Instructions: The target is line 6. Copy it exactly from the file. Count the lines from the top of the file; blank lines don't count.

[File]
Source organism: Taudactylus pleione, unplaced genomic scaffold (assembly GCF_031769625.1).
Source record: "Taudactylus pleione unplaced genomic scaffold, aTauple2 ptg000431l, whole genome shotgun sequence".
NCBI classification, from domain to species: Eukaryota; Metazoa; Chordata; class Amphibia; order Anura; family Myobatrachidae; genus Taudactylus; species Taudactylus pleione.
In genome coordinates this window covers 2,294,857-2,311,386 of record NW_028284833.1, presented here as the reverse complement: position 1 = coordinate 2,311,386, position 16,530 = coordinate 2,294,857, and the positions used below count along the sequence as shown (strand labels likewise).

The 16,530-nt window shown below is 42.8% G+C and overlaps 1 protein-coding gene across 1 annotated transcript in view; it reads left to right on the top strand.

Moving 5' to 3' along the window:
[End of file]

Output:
Moving 5' to 3' along the window: